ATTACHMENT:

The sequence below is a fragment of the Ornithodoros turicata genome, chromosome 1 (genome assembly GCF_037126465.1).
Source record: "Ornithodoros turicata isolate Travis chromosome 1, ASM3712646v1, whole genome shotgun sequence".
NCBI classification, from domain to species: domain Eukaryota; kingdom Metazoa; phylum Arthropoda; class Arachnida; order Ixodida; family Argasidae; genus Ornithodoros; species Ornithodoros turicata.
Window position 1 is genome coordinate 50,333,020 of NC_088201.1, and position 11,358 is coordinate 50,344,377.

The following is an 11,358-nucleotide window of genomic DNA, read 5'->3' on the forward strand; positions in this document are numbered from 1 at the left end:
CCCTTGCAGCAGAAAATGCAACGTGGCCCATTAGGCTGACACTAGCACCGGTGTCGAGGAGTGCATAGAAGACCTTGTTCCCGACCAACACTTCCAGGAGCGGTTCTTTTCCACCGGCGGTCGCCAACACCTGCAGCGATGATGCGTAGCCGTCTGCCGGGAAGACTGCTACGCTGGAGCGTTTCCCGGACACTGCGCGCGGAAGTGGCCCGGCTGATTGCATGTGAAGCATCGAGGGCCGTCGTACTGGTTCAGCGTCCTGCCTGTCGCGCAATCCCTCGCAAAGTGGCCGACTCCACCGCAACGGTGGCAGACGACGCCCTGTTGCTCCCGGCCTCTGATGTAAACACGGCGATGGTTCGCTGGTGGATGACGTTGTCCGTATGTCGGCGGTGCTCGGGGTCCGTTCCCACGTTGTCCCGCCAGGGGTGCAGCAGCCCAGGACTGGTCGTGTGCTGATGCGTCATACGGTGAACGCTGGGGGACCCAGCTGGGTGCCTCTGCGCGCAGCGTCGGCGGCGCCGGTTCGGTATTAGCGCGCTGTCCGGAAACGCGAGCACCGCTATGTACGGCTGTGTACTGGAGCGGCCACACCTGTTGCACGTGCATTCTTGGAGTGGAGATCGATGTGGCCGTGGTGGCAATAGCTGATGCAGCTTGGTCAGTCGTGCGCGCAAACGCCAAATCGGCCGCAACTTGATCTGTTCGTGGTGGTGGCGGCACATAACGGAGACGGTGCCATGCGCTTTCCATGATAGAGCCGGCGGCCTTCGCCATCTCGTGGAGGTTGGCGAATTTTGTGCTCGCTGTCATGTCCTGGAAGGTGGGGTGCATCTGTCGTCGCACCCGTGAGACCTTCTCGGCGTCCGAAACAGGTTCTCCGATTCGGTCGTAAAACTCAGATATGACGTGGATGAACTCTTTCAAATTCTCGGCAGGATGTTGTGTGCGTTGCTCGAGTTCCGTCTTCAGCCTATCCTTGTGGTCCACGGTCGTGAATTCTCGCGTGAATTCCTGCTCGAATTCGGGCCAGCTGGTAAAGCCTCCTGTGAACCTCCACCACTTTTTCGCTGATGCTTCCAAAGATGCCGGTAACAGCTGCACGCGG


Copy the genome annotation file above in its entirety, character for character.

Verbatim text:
The sequence below is a fragment of the Ornithodoros turicata genome, chromosome 1 (genome assembly GCF_037126465.1).
Source record: "Ornithodoros turicata isolate Travis chromosome 1, ASM3712646v1, whole genome shotgun sequence".
NCBI classification, from domain to species: domain Eukaryota; kingdom Metazoa; phylum Arthropoda; class Arachnida; order Ixodida; family Argasidae; genus Ornithodoros; species Ornithodoros turicata.
Window position 1 is genome coordinate 50,333,020 of NC_088201.1, and position 11,358 is coordinate 50,344,377.

The following is an 11,358-nucleotide window of genomic DNA, read 5'->3' on the forward strand; positions in this document are numbered from 1 at the left end:
CCCTTGCAGCAGAAAATGCAACGTGGCCCATTAGGCTGACACTAGCACCGGTGTCGAGGAGTGCATAGAAGACCTTGTTCCCGACCAACACTTCCAGGAGCGGTTCTTTTCCACCGGCGGTCGCCAACACCTGCAGCGATGATGCGTAGCCGTCTGCCGGGAAGACTGCTACGCTGGAGCGTTTCCCGGACACTGCGCGCGGAAGTGGCCCGGCTGATTGCATGTGAAGCATCGAGGGCCGTCGTACTGGTTCAGCGTCCTGCCTGTCGCGCAATCCCTCGCAAAGTGGCCGACTCCACCGCAACGGTGGCAGACGACGCCCTGTTGCTCCCGGCCTCTGATGTAAACACGGCGATGGTTCGCTGGTGGATGACGTTGTCCGTATGTCGGCGGTGCTCGGGGTCCGTTCCCACGTTGTCCCGCCAGGGGTGCAGCAGCCCAGGACTGGTCGTGTGCTGATGCGTCATACGGTGAACGCTGGGGGACCCAGCTGGGTGCCTCTGCGCGCAGCGTCGGCGGCGCCGGTTCGGTATTAGCGCGCTGTCCGGAAACGCGAGCACCGCTATGTACGGCTGTGTACTGGAGCGGCCACACCTGTTGCACGTGCATTCTTGGAGTGGAGATCGATGTGGCCGTGGTGGCAATAGCTGATGCAGCTTGGTCAGTCGTGCGCGCAAACGCCAAATCGGCCGCAACTTGATCTGTTCGTGGTGGTGGCGGCACATAACGGAGACGGTGCCATGCGCTTTCCATGATAGAGCCGGCGGCCTTCGCCATCTCGTGGAGGTTGGCGAATTTTGTGCTCGCTGTCATGTCCTGGAAGGTGGGGTGCATCTGTCGTCGCACCCGTGAGACCTTCTCGGCGTCCGAAACAGGTTCTCCGATTCGGTCGTAAAACTCAGATATGACGTGGATGAACTCTTTCAAATTCTCGGCAGGATGTTGTGTGCGTTGCTCGAGTTCCGTCTTCAGCCTATCCTTGTGGTCCACGGTCGTGAATTCTCGCGTGAATTCCTGCTCGAATTCGGGCCAGCTGGTAAAGCCTCCTGTGAACCTCCACCACTTTTTCGCTGATGCTTCCAAAGATGCCGGTAACAGCTGCACGCGG